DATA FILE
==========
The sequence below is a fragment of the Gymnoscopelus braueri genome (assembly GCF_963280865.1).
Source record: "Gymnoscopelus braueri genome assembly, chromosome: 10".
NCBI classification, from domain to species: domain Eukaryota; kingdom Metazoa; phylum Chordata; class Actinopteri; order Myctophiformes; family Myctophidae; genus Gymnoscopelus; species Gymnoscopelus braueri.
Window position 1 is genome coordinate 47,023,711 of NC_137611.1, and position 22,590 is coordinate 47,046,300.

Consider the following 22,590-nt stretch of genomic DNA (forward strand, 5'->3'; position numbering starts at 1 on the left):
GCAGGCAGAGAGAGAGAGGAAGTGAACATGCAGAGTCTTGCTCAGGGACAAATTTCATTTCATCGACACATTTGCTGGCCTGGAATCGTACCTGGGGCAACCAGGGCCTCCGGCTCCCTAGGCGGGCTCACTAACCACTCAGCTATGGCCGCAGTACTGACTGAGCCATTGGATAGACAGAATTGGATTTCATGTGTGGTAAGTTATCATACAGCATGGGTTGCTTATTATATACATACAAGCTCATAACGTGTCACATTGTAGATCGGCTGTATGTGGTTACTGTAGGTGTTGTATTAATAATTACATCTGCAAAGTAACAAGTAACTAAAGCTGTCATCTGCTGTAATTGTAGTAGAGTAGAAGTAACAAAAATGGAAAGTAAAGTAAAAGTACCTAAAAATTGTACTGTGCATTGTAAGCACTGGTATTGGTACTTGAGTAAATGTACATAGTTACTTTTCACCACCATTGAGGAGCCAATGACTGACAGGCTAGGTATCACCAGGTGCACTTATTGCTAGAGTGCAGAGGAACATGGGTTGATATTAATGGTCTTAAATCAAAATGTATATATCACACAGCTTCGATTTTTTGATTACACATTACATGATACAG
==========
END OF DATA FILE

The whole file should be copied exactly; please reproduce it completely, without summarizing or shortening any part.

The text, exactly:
The sequence below is a fragment of the Gymnoscopelus braueri genome (assembly GCF_963280865.1).
Source record: "Gymnoscopelus braueri genome assembly, chromosome: 10".
NCBI classification, from domain to species: domain Eukaryota; kingdom Metazoa; phylum Chordata; class Actinopteri; order Myctophiformes; family Myctophidae; genus Gymnoscopelus; species Gymnoscopelus braueri.
Window position 1 is genome coordinate 47,023,711 of NC_137611.1, and position 22,590 is coordinate 47,046,300.

Consider the following 22,590-nt stretch of genomic DNA (forward strand, 5'->3'; position numbering starts at 1 on the left):
GCAGGCAGAGAGAGAGAGGAAGTGAACATGCAGAGTCTTGCTCAGGGACAAATTTCATTTCATCGACACATTTGCTGGCCTGGAATCGTACCTGGGGCAACCAGGGCCTCCGGCTCCCTAGGCGGGCTCACTAACCACTCAGCTATGGCCGCAGTACTGACTGAGCCATTGGATAGACAGAATTGGATTTCATGTGTGGTAAGTTATCATACAGCATGGGTTGCTTATTATATACATACAAGCTCATAACGTGTCACATTGTAGATCGGCTGTATGTGGTTACTGTAGGTGTTGTATTAATAATTACATCTGCAAAGTAACAAGTAACTAAAGCTGTCATCTGCTGTAATTGTAGTAGAGTAGAAGTAACAAAAATGGAAAGTAAAGTAAAAGTACCTAAAAATTGTACTGTGCATTGTAAGCACTGGTATTGGTACTTGAGTAAATGTACATAGTTACTTTTCACCACCATTGAGGAGCCAATGACTGACAGGCTAGGTATCACCAGGTGCACTTATTGCTAGAGTGCAGAGGAACATGGGTTGATATTAATGGTCTTAAATCAAAATGTATATATCACACAGCTTCGATTTTTTGATTACACATTACATGATACAG